Tension between Students and Teachers in Urban High Schools: School Leaders Must Learn New Ways to Nurture Teachers Who Are Faced with Students Who Resist Learning

By Cheung, Rebecca | Phi Delta Kappan, November 2009 | Go to article overview

Tension between Students and Teachers in Urban High Schools: School Leaders Must Learn New Ways to Nurture Teachers Who Are Faced with Students Who Resist Learning


Cheung, Rebecca, Phi Delta Kappan


Working with struggling students is often characterized by a pervasive tension between teacher and students. Teachers want students to work harder and learn more, and students are anxious about the expectations that they must work harder and learn more. Often, students' anxiety leads to resistance to learn.

This constant tension between teachers and struggling students is evident in many schools and, I believe, accounts for the high rates of burnout among teachers who work in our most challenged schools.

In a small study of 14 teachers with reputations for being committed to and successful with struggling urban high school students, I learned that these teachers responded to this tension in four primary ways.

* Psychologically, teachers accepted this tension as a normal part of their work and maintained their high expectations despite student resistance.

* Philosophically, teachers either had broad political commitments to social justice or believed that a teacher's job includes intensive academic support, counseling, and other roles.

* Instructionally, teachers constantly adapted their instruction and prioritized student engagement.

* Outside of the classroom, they provided extra support to students and worked with colleagues, and many were teacher leaders in their schools.

Teachers were encouraged by positive student outcomes and by such organizational supports as like-minded colleagues and strong leaders, as well as by personal supports. What discouraged teachers were negative student responses; difficult workplace conditions, such as large class sizes; conflicting personal and out-of-school priorities; and systemic roadblocks that impede success, such as unsolved societal ills. The substantial influence of organizational/workplace factors on teacher commitment to struggling students point to important implications for leadership preparation and practice as well as policy.

THE INFLUENCE OF LEADERS

Teacher commitment is strongly influenced by conditions that are largely controlled and determined by leaders. This is good news because it suggests that issues of commitment are not fixed and unalterable. This means leaders can influence teachers' commitment through focus and effort. While there has been substantial emphasis on the development of leaders beyond the traditional managerial role, there has been little attention focused on the impact of leadership on teacher commitment.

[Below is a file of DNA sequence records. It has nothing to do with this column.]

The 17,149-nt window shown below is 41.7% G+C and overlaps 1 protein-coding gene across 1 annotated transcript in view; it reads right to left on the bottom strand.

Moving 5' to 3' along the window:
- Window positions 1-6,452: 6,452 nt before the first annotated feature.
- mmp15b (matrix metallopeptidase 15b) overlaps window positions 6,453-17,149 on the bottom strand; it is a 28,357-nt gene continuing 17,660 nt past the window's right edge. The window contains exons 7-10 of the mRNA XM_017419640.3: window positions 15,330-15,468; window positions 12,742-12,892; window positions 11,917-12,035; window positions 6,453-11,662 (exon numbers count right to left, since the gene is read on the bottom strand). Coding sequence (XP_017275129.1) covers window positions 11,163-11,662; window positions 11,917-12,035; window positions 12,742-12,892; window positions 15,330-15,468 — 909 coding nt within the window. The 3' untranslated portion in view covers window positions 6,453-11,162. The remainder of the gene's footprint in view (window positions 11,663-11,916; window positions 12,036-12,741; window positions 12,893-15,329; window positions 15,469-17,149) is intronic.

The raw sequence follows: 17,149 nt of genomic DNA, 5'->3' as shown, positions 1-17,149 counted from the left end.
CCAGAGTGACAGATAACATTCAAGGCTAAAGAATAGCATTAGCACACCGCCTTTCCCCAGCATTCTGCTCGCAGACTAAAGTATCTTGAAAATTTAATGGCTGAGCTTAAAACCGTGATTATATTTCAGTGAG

There is a need for change in leadership practice, particularly in the areas of leadership training to understand commitment, teacher hiring and induction to identify and sustain commitment, and organizing schools to support commitment.

While leadership preparation programs have expanded beyond basic managerial skills by emphasizing instructional practices, they still don't specifically focus on how to support teachers who work with struggling students. School leaders must know how to approach the endemic tension of high academic demand (on the part of the teacher) and anxiety related to meeting the demand (on the part of the student). For example, some teachers respond to this tension by lowering academic demand to reduce student anxiety and resistance. This is not the response of a committed teacher. Effective leaders must be prepared to raise teaching and learning expectations by discussing teacher responses to student anxiety and resistance.

In addition, most teachers working with struggling students in urban high schools don't share the ethnic and socioeconomic background of their students. Thus, issues of race and class complicate the endemic tension of high academic demand and student anxiety. For example, high academic demand requires persistence and "push back" from the teacher. Poor and minority students may perceive these actions from a white middle-class teacher as "picking on them," discrimination, or absence of care, while they may interpret the same action from a nonwhite teacher as care and concern.

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